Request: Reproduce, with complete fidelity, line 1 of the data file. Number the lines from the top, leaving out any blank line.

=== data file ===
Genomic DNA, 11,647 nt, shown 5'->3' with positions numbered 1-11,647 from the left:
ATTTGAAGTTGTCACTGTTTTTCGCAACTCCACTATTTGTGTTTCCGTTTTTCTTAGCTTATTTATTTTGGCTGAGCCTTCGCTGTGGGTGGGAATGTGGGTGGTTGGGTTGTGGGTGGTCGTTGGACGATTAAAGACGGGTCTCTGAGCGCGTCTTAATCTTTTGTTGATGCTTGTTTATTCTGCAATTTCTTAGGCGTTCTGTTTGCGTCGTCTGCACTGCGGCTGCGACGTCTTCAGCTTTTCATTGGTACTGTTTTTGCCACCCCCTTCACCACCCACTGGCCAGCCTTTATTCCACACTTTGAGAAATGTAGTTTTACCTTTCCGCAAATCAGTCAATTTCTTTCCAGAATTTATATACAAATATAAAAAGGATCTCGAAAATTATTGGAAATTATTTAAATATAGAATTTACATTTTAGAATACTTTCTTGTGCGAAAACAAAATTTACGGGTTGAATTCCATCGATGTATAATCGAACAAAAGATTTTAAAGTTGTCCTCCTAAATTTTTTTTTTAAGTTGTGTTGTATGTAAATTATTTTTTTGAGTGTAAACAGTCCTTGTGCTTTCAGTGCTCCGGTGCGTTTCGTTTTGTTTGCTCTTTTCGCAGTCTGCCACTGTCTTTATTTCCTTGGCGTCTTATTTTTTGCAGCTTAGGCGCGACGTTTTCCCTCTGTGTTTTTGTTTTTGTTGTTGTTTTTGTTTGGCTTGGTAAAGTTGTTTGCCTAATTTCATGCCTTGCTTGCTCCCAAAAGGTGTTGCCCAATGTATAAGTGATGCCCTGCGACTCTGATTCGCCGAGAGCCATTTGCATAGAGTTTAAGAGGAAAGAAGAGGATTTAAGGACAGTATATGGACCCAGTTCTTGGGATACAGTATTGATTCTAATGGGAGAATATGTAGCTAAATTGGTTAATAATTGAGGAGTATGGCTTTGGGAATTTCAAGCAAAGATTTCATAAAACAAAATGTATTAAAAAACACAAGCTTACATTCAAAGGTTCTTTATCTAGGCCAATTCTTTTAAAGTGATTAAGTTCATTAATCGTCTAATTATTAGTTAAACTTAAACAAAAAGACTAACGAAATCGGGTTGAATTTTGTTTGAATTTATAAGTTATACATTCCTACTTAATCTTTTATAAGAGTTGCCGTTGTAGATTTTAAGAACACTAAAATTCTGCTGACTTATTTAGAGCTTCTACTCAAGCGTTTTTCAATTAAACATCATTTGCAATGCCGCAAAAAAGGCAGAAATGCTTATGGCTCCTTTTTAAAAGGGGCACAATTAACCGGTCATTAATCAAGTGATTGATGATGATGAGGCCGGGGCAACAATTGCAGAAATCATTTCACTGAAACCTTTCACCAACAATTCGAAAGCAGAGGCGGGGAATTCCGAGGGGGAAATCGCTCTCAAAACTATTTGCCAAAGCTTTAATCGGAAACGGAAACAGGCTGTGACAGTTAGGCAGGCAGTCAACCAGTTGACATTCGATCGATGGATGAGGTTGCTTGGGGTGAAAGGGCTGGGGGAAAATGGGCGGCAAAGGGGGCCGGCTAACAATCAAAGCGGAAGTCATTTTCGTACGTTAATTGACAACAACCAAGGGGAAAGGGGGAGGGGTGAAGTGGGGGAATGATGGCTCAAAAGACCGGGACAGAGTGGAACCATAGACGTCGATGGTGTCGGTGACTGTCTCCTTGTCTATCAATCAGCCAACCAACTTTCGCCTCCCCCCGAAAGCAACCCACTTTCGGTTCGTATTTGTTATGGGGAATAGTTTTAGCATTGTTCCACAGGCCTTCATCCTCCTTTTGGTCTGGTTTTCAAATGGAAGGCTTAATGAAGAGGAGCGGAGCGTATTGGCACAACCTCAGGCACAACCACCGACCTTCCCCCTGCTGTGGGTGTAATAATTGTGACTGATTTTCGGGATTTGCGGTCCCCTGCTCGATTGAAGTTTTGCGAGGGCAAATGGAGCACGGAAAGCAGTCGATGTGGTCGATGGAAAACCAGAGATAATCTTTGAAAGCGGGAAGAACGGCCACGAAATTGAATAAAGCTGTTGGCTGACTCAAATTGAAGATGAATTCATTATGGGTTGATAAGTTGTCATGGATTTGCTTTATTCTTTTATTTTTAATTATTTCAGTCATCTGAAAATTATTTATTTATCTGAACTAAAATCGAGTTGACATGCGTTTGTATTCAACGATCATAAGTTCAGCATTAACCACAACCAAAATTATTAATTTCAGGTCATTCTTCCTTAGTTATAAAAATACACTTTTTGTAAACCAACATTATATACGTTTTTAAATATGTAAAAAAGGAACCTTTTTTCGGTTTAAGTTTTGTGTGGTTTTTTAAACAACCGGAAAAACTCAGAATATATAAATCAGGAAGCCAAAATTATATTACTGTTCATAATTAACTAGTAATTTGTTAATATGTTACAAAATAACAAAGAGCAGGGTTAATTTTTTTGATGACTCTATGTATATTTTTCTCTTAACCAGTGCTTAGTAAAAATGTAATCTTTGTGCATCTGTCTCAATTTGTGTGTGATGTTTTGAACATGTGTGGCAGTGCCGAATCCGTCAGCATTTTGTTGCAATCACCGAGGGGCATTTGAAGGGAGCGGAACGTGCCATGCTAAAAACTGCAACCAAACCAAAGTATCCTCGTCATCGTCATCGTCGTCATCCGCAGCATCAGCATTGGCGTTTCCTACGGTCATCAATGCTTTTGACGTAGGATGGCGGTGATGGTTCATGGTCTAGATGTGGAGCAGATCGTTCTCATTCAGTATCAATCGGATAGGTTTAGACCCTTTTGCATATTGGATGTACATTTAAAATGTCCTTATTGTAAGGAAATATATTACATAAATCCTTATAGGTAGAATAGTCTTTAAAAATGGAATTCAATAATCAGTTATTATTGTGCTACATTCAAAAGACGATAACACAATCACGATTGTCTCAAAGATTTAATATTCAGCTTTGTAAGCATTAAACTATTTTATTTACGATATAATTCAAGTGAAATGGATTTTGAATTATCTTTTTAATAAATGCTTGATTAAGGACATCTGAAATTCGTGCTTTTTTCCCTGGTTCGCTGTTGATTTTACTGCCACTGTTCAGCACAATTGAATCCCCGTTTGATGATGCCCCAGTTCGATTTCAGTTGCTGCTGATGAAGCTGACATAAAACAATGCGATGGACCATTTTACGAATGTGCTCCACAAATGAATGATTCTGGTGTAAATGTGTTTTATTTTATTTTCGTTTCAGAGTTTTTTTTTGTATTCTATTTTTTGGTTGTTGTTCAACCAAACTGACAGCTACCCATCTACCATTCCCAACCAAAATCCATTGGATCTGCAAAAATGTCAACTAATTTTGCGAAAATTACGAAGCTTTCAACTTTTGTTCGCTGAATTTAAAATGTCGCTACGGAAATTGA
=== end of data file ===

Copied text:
Genomic DNA, 11,647 nt, shown 5'->3' with positions numbered 1-11,647 from the left: